In the equation (3), for example, voltage VCT developed by the current transformer must be greater than overcurrent IOC times the sum of all resistances in the secondary loop, which includes, for example the resistance of the winding, the lead wire and the burden (not shown) (RWINDING+RLEAD WIRE+RBURDEN). At 20 times the 5 A nominal current, IOC is 100 A amps. R winding RWINDING might be as high as 2.0 Ω(Ohms). RBURDEN might be <0.1Ω. But RLEAD WIRE+RLEAD WIRE is unknown so when calculating to specify a relay class for a relay device such as device 101, the prior art tended to substantially over specify the relay class voltage. This over specification is costly.

With the current sensing apparatus 100, IOC is 10 amps from the first current transformer 102 (step-down unit) to the second current transformer 104 (step-up unit). Since power lost over the lead wire is almost purely resistive, then the line loss is a function of power loss calculated by the equation I2R. This means that line loss is one-hundred time less with the current sensing apparatus 100 over the distance D. This is small enough that performance over a distance of 1 mile using #14 AWG conductor is substantially reliable as has been seen in empirical testing.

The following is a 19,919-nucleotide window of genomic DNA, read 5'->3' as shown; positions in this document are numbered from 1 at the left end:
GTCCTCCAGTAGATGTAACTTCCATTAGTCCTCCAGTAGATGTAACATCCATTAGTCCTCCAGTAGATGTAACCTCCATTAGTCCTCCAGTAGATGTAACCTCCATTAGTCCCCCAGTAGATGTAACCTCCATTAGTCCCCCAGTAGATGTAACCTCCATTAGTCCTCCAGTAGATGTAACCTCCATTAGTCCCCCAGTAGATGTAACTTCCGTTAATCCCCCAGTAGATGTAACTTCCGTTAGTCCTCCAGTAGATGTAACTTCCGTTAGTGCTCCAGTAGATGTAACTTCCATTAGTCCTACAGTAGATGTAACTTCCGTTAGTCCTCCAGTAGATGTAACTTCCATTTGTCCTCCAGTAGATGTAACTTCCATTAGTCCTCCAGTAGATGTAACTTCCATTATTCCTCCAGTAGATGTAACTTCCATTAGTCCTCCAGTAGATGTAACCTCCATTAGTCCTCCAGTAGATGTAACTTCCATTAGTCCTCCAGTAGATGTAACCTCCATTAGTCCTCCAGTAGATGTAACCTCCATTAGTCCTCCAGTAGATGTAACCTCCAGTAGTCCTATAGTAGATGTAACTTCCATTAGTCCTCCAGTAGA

The conclusion that can be implied from the above calculations and examples is that the current sensing apparatus 100 of the present invention is substantially reliable at IOC of 20 times the over-current operation. This is a great improvement over the prior art.